The décor at The Tempus, a wonderfully over-the-top new hotel just south of the border, was inspired by Alice in Wonderland
Some hotel stays promise more than they deliver. Think of all those “individually designed” new hotel rooms that turn out to be nothing more than bland corporate uniformity.
But when word got out that Jeffreys Interiors, the Edinburgh interior design studio, had completed work on a new hotel at the Charlton Hall Estate in Northumberland – and that it had an Alice in Wonderland theme – I had a feeling it was going to live up to expectations.
The Tempus is part of a larger project which first focused on Charlton Hall as a wedding venue. “At the time, Northumberland had the most wedding venues in the UK,” says designer and co- owner of Jeffreys Interiors, Jo Aynsley.
“With young owners, and us being young designers, we knew we wanted to be different and to give it a USP. We didn’t want to be competing with every other venue, so we decided to play around with the rules and create somewhere that not everyone will love, but which everyone will talk about!”
The plan was to create a place that would lure young couples from nearby Newcastle and Edinburgh, as well as being somewhere that local farmers would feel comfortable coming for dinner. Quite a trick to pull off, it has to be said.
You’re greeted on arrival at reception by a wild art installation, with neon lights cascading out from a central tree. “Trees being used in interiors has been done to death,” says Jo, “so I wanted to do something special here, something unexpected.
“For the installation, I worked with April Key, a neon light artist I’d met at uni. When we were discussing ideas, we both mentioned we’d been to the recent immersive Vincent Van Gogh exhibition and, inspired by that, we settled on a reference to his Starry Night.”
The strips of blue, white and yellow light hanging overhead are a contemporary recreation of those dazzling stars.
A print of the famous painting is on the wall nearby, to reinforce the connection.
The main bar and dining space are reached by way of a moody lounge. The walls are plum, the wood is dark, and panels of hand-painted tortoiseshell decorate the walls. The benches are laid out as a slight maze for you to walk through, an ode to Wonderland.
Step through the double doors, however, and it’s a fantastic assault on the senses. Light streams in from the orangery and hits off the disco balls overhead. You don’t know where to look first.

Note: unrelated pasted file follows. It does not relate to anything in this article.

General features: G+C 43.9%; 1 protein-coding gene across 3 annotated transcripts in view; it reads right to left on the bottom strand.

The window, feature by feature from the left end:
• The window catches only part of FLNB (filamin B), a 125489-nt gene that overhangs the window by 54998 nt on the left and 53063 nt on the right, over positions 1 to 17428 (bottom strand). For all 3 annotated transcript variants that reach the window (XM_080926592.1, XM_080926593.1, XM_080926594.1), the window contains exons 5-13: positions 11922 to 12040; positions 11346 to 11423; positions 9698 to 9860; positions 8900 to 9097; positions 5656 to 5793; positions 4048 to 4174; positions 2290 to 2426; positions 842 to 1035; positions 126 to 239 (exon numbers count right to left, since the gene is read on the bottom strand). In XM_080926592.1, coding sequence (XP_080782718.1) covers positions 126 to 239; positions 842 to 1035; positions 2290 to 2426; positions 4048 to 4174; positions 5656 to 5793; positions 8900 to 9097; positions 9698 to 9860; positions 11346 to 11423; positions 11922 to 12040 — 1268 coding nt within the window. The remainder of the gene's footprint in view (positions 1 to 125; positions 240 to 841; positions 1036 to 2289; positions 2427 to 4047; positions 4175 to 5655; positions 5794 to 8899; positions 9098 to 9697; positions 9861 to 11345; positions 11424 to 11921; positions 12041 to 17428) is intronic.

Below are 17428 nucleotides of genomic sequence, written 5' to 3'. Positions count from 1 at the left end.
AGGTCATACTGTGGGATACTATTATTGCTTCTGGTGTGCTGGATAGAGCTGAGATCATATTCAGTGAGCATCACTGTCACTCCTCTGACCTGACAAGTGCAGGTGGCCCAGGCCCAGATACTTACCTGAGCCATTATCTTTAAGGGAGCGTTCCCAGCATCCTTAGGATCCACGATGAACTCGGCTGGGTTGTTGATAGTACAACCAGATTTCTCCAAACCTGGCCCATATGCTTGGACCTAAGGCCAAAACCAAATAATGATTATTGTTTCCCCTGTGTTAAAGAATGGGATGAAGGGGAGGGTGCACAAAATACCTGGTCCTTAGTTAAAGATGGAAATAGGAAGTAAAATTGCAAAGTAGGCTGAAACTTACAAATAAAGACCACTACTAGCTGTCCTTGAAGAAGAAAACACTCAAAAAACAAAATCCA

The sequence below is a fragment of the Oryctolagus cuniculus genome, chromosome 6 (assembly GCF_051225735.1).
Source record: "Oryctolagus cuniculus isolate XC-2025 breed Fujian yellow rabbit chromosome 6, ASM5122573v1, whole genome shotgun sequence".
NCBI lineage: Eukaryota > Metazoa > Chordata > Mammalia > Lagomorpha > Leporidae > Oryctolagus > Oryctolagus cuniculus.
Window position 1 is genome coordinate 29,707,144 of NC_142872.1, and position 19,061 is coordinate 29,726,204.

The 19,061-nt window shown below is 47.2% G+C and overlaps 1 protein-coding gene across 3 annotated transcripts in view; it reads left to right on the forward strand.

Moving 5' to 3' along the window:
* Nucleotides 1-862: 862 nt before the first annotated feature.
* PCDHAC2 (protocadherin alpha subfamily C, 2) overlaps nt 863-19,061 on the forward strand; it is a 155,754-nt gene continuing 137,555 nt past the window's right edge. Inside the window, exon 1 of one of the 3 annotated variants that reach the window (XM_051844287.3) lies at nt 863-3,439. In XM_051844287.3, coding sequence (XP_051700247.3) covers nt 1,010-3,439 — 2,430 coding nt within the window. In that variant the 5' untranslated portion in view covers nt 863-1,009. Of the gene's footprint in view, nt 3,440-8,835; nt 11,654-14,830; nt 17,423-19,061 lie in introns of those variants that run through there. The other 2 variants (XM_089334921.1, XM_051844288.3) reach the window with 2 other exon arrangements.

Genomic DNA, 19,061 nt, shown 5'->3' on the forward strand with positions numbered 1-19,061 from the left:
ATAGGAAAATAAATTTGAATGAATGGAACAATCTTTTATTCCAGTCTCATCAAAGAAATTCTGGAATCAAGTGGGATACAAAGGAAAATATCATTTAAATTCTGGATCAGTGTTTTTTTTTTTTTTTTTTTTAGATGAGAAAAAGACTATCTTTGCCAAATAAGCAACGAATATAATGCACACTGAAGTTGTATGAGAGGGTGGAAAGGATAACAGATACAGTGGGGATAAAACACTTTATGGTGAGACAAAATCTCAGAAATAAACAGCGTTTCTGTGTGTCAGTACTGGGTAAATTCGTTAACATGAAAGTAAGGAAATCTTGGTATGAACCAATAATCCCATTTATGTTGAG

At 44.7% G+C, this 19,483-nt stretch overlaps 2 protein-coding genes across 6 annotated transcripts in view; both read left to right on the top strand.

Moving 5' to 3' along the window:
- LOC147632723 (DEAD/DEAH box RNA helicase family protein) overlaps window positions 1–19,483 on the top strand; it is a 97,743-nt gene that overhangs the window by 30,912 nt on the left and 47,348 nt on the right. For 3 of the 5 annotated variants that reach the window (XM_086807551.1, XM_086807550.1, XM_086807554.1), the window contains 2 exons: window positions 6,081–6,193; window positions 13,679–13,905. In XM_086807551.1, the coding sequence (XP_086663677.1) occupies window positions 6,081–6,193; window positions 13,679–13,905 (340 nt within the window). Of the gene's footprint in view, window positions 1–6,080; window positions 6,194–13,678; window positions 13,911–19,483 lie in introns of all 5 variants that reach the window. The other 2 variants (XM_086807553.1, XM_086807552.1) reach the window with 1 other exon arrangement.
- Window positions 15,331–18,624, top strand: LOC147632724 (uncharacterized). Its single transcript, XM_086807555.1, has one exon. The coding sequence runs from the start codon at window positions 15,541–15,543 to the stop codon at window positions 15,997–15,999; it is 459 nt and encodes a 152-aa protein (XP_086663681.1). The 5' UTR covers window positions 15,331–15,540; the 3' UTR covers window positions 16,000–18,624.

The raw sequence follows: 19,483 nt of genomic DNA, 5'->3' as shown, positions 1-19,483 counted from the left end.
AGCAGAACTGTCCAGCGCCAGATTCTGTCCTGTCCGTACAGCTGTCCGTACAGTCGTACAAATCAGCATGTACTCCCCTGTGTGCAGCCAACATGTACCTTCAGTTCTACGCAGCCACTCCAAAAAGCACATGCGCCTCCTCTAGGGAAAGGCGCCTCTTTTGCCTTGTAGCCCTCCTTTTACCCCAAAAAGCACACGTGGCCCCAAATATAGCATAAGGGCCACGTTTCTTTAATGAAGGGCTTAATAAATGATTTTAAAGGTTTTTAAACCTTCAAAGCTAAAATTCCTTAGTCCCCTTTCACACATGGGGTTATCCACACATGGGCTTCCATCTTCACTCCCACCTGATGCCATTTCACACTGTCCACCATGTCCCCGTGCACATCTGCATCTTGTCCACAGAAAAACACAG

“The brief stemmed from this feeling of falling down the rabbit hole,” explains Jo. “We didn’t want you to walk in and see pictures of Alice or the Cheshire cat everywhere, but we did want you to experience a sense of wonder and excitement.”
The first thing I focus on is the wallpaper – probably the most on-the-nose reference to the book. It’s Jean-Paul Gaultier’s Beriba: a monochromatic forest background complete with oversized flowers, overlaid with colourful versions of the suits from a deck of cards.
Behind the counter, drinks are laid out in unusual fashion: bottles are grouped together on golden platforms. “Those are inspired by cake stands,” smiles Jo in another subtle nod to the source material.
It’s actually a useful feature as well, as the components of the signature cocktails can be stored together for easy access.
I try a ‘Smile Without a Cat’ with dinner: prosecco, lemon juice, lemonade and melonade. It’s disarmingly delicious.
Antique Indian arches lead from the bar area into the orangery, which has proven to be the most popular spot for dining. The palette is slightly gentler in here, with muted oranges and greens cropping up in the upholstery. Another bar is tucked at the end of the room, this one dealing only in wine at dinner (and tea and coffee at breakfast).
Upstairs, the 15 bedrooms are all slightly different, while fitting into the same colour story. Statement wallpaper is used to great effect; in the three suites, for instance, it begins at the floor and then fades into a colour-matched paint as it reaches the apex of the ceiling.
Kristina Barnes at Kreative Lighting was responsible for configuring the bedroom lighting. Each room has a touchpad of options. I choose ‘relaxing’ and watch the overhead lights fade away and the bedside lamps ease into a soft glow.
It’s a very comfortable space, with a gargantuan bed that’s difficult to will yourself out of. My rumbling stomach is the only reason I resist the siren call of an afternoon nap.
With so much emphasis on the interior design, I honestly don’t have the highest hopes for the food. Happily, the Tempus can do it all: the simple but exquisitely executed menu is a stroke of genius, clearly appealing to folk from all walks of life.
I sample scallops and steak (cooked to perfection), handmade pasta and a decadent sticky toffee pudding – all superb.
Jo’s plan to give the hotel wide appeal has come to fruition, and I am joined in the dining room by a whole host of different faces.
It’s a relaxed atmosphere, with lively discussions about which bits of the décor folk would have in their own homes.
The consensus? There is no consensus. Predictably, we’ve all fallen in love with different bits.
From £195 for bed and breakfast
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